8x Axcor 400 Moving Profiles provide texture and animations that fill the space in between the suspended LED tubes. Their shutters are also used extensively in the digital section of the piece with thin blades cutting through the haze to simulate passages of time passing over the audience.
On the floor layer below the LED screens sit a dozen Fusion Bar QXV LED battens which provide punches of colour upwards into the middle of the room. A further dozen battens sit below the floor to provide ripples of colour below the audiences feet made possible by a number of metal grates in the structures floor. Also scattered through these grates are 8x Chauvet R1 Wash moving fixtures which provide a multitude of effects ranging from wide blasts of white light alongside sounds of steam to moving beams providing slow moving waves of light. 2x Look Solutions Unique 2 hazers sit below the floor layer and are strategically placed to distribute the haze in such a way that it rises out of the grates and up into the air, providing another visual dimension as rays of light from the overhead projectors and moving lights dance in time with the sound composition.
PROGRAMMING LIGHTING & VISUALS
The lighting was programmed on a Chroma Q Vista S1 console. Pixel control was done with an Artnet merge from both Vista and a separate Madrix Lighting controller which drives all of the more detailed pixel elements in the show. Madrix is first and foremost an LED pixelmapping tool, but in this instance it was also used to generate all of the content used in the video design, meaning the same visuals used in the LED tubes could be slightly tweaked to work with the higher resolution LED screens running at 1280×10240. “What was great about the Madrix system was I was able to manipulate and capture the content in real time, without the need to wait for rendering time,” commented Lighting Design Peter Rubie. “This really helped me as a Lighting Designer who is used to working in real time with colour textures and effects.”
Content was then stitched together in Davinci Resolve and played back on TDC’s Disguise d3 Media Server.
All show control systems are triggered off SMPTE timecode coming from the media server, allowing for the precise sync of all lighting and video elements to the audio composition. Much of the programming detail in the lighting and video was spent pinpointing specific 3D sounds elements that move around the audience in an immersive XYZ space. According to Peter Rubie: “Being able to complement the video design with lighting around and below the audio and to be able to synchronise the position and direction of the lighting in relation to the sound objects gave us a truly immersive experience and a point of difference from other the other video installations using the space.”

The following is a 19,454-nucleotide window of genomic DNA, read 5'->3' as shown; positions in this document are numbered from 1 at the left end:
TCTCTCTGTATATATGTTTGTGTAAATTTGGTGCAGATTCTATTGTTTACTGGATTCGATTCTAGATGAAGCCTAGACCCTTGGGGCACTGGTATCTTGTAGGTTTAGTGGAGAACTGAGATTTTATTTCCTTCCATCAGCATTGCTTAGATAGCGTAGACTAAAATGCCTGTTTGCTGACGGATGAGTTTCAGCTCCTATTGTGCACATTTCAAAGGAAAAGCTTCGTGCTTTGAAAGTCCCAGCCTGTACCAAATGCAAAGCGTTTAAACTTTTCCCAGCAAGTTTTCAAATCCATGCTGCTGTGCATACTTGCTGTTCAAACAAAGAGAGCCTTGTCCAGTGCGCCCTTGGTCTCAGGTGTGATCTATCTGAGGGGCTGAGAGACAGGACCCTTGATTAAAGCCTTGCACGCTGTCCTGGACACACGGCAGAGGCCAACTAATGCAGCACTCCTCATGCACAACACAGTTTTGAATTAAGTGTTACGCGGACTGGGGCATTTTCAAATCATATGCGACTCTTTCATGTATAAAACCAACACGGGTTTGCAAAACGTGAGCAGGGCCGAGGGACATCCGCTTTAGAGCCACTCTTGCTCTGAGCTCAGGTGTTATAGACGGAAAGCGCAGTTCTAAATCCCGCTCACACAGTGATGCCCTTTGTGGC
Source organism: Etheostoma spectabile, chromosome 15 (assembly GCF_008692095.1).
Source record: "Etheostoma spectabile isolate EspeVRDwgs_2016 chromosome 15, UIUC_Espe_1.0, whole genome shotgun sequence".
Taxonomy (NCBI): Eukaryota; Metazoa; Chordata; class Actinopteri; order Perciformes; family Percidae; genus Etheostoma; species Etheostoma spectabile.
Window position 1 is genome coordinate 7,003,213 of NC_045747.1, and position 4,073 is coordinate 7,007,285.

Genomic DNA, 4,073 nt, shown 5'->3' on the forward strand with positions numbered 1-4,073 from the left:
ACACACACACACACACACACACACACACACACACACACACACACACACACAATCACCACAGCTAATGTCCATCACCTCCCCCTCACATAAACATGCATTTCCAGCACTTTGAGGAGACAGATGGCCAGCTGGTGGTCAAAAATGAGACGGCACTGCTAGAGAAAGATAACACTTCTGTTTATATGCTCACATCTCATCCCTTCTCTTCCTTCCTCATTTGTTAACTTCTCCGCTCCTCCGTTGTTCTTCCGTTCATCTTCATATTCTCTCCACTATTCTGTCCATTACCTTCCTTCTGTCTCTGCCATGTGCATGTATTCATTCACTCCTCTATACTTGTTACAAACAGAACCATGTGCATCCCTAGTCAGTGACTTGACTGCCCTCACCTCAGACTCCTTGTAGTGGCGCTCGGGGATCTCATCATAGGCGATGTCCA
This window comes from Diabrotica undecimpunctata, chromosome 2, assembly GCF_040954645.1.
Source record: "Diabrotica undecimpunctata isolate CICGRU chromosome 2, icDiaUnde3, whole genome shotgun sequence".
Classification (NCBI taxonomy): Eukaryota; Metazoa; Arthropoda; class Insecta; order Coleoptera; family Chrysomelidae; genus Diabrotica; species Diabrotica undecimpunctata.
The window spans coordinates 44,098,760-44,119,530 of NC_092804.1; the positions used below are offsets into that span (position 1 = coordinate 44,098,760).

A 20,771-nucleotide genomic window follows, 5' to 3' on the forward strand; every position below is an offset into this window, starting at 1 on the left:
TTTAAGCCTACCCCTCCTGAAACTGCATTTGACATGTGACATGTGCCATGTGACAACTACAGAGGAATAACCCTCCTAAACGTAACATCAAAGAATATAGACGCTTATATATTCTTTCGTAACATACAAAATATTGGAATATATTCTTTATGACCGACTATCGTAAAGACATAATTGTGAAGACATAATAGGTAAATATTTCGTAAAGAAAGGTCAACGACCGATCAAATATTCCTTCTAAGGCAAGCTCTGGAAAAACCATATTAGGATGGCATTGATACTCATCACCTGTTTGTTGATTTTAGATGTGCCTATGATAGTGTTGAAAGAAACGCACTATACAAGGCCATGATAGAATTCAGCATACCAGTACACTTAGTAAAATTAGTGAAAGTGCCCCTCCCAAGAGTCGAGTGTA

‘Immersive Experiences’ are now a big deal. Being an immersive evangelist for years, Des O’Neill has some thoughts on the current trend: “The word ‘immersive’ gets used for everything now just because it’s big or because it takes over your peripheral vision. But I don’t think that’s sufficient. For example, VR is great, but the problem is it’s isolating. In the case of Vivid House, everyone’s having the same spatial experience and they’re actually sharing it. You can see how families and friends respond and it elevates the experience. Vivid House provides a truly multi-faceted immersive offering. You’ve got textures and shapes forming in mid air via lighting beams coming through that haze. The sound coming from all around you. Lighting comes into the space, and obviously the video is there as well.
“To see immersive experiences like Vivid House develop and expand we need to get the tools into the hands of the creatives. You can do your best to explain something like Vivid House to an experienced audio or visual designer but until they experience it and develop content for it, it’s all a bit theoretical. I’d like to see what we’ve done assist to push the boundaries of creativity.”
Vivid House uses an IOSONO processor (an object-based spatial audio renderer that utilises a Wavefield Synthesis algorithm) to render audio objects in real-time to the attached Meyer Sound loudspeaker array — consisting of 50 loudspeakers distributed across four layers plus a subwoofer layer. Each loudspeaker and amplifier channel gets a direct feed from the IOSONO Processor. Each loudspeaker in the system is calibrated to deliver a sound pressure level of 85dB SPL using calibration pink noise @ -20dB RMS at a central listening position in the space ensuring plenty of headroom in the system. The IOSONO processor carries out the function of time and phase alignment through the creation of a Loudspeaker File. This is a file that informs the system of where all the attached loudspeakers are located in a 3D space. The IOSONOinside processor comes with system tuning tools that allow for multiple measurement mics, phase check, SPL check, frequency response and the creation of target EQ curves for each of the speaker outputs.